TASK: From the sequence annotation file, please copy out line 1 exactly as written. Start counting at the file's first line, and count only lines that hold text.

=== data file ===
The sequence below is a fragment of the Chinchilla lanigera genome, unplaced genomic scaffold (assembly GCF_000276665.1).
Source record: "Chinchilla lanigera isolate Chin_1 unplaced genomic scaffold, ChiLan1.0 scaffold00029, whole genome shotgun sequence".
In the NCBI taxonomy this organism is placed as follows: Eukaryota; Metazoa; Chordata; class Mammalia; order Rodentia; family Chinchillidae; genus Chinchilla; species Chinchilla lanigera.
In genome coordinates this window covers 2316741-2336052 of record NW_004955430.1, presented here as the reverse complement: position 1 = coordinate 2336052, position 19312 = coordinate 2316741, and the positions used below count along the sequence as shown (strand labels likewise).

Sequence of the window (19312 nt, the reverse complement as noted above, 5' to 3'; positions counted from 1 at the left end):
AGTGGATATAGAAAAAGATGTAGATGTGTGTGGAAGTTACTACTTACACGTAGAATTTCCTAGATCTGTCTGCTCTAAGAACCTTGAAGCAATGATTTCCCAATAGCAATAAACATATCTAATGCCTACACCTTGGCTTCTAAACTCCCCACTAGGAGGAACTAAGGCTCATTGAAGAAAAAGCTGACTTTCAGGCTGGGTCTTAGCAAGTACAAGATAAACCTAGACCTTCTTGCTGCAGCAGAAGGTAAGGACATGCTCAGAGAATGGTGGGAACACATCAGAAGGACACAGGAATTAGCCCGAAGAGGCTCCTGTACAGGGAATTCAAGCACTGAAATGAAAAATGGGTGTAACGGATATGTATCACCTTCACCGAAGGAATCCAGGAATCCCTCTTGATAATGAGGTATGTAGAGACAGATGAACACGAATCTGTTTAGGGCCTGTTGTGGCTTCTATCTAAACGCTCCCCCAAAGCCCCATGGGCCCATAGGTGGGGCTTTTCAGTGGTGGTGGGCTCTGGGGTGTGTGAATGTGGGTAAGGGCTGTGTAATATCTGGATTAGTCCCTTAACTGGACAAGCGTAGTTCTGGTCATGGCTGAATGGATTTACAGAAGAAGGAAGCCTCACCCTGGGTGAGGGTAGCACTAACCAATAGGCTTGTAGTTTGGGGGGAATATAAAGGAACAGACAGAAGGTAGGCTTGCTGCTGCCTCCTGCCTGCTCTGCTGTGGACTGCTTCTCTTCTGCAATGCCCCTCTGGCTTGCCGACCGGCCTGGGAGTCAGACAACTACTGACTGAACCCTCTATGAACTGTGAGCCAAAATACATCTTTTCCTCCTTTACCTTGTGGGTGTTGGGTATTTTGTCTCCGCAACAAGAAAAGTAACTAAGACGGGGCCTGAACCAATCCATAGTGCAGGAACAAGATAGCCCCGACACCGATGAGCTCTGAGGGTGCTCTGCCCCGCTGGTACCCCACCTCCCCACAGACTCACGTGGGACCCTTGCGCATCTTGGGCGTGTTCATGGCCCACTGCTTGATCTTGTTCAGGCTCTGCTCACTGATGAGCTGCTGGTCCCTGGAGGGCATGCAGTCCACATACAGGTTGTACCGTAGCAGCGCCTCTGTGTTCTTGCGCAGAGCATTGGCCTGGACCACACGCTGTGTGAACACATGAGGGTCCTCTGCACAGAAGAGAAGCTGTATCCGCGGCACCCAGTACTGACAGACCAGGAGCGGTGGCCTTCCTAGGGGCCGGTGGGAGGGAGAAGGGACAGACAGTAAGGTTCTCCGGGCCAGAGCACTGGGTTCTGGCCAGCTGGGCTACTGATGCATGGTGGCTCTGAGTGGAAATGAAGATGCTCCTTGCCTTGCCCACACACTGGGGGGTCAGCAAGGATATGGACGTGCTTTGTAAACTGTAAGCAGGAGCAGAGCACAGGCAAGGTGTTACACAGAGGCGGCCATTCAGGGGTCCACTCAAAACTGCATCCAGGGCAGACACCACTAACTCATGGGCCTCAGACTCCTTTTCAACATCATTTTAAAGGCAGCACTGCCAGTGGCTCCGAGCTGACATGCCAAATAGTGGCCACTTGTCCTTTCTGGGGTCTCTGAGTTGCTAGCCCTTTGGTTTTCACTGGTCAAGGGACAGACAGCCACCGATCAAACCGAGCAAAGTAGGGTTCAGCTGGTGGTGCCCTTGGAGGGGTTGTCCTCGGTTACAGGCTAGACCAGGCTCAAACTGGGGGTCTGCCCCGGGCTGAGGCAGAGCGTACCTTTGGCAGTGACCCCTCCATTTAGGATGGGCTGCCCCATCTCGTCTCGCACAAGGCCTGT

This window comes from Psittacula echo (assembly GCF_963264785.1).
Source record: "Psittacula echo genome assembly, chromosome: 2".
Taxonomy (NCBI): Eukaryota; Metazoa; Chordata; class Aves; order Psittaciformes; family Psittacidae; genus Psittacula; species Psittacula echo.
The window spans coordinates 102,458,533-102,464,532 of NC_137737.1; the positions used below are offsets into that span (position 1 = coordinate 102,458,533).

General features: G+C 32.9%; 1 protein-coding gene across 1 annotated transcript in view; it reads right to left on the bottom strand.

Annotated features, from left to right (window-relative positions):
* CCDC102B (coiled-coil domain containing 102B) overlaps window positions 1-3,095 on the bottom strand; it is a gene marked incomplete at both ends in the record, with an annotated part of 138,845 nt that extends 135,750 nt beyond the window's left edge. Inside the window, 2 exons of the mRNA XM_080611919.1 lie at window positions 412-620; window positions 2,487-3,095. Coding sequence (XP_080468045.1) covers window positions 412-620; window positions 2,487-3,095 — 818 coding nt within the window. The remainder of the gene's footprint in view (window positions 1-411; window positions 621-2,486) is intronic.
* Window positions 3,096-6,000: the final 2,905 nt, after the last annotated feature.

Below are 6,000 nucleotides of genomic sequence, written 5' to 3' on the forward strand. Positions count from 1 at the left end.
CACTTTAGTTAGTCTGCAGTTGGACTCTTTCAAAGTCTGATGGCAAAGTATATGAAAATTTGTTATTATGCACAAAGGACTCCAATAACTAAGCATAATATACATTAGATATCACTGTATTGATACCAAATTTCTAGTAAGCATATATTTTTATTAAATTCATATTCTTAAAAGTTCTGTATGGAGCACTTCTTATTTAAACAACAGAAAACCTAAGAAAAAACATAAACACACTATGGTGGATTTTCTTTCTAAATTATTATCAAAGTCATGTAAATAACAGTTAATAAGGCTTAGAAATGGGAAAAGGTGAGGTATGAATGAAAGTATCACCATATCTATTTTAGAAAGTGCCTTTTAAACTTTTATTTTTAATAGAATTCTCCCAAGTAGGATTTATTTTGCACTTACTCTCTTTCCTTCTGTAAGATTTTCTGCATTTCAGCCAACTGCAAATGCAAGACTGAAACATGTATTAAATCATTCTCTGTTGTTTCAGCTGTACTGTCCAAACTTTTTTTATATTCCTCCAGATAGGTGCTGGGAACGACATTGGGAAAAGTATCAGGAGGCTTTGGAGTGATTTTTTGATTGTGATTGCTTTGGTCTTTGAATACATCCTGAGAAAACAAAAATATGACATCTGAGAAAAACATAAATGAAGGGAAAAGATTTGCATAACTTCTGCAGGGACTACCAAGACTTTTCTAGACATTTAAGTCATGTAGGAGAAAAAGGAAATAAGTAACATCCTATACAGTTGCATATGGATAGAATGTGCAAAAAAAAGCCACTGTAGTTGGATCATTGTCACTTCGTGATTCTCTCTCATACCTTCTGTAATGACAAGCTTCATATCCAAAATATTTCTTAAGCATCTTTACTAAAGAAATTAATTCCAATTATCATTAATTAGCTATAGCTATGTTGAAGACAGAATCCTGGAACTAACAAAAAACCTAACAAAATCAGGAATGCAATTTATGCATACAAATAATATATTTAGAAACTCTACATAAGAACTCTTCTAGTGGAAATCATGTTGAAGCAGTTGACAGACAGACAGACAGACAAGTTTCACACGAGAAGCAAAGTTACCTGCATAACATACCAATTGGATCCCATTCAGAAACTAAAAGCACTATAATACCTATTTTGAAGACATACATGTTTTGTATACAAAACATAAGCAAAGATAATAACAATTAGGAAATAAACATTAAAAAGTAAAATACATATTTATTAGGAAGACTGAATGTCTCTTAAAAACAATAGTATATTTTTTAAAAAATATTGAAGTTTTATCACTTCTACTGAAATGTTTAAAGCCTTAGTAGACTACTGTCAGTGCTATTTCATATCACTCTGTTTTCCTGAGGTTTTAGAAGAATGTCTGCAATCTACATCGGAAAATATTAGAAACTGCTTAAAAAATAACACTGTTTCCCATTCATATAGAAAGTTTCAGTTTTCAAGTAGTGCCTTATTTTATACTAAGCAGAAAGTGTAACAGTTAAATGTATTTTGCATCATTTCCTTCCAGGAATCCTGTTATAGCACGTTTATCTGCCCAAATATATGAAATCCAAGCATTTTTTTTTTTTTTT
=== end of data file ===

The sequence below is a fragment of the Chinchilla lanigera genome, unplaced genomic scaffold (assembly GCF_000276665.1).